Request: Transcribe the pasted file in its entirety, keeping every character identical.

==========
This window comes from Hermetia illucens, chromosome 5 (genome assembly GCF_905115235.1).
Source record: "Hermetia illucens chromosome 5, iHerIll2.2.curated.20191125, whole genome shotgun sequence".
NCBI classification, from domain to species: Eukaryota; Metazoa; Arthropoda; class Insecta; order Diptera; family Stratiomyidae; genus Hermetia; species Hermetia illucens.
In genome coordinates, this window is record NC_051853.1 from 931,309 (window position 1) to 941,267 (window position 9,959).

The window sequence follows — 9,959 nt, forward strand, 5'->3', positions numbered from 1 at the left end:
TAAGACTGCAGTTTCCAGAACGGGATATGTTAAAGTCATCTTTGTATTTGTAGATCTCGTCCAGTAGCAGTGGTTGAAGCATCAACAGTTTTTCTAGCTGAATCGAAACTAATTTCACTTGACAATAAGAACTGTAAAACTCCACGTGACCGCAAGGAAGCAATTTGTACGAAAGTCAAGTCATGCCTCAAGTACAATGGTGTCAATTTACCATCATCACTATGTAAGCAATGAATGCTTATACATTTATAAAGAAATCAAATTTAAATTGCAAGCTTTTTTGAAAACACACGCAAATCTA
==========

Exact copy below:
This window comes from Hermetia illucens, chromosome 5 (genome assembly GCF_905115235.1).
Source record: "Hermetia illucens chromosome 5, iHerIll2.2.curated.20191125, whole genome shotgun sequence".
NCBI classification, from domain to species: Eukaryota; Metazoa; Arthropoda; class Insecta; order Diptera; family Stratiomyidae; genus Hermetia; species Hermetia illucens.
In genome coordinates, this window is record NC_051853.1 from 931,309 (window position 1) to 941,267 (window position 9,959).

The window sequence follows — 9,959 nt, forward strand, 5'->3', positions numbered from 1 at the left end:
TAAGACTGCAGTTTCCAGAACGGGATATGTTAAAGTCATCTTTGTATTTGTAGATCTCGTCCAGTAGCAGTGGTTGAAGCATCAACAGTTTTTCTAGCTGAATCGAAACTAATTTCACTTGACAATAAGAACTGTAAAACTCCACGTGACCGCAAGGAAGCAATTTGTACGAAAGTCAAGTCATGCCTCAAGTACAATGGTGTCAATTTACCATCATCACTATGTAAGCAATGAATGCTTATACATTTATAAAGAAATCAAATTTAAATTGCAAGCTTTTTTGAAAACACACGCAAATCTA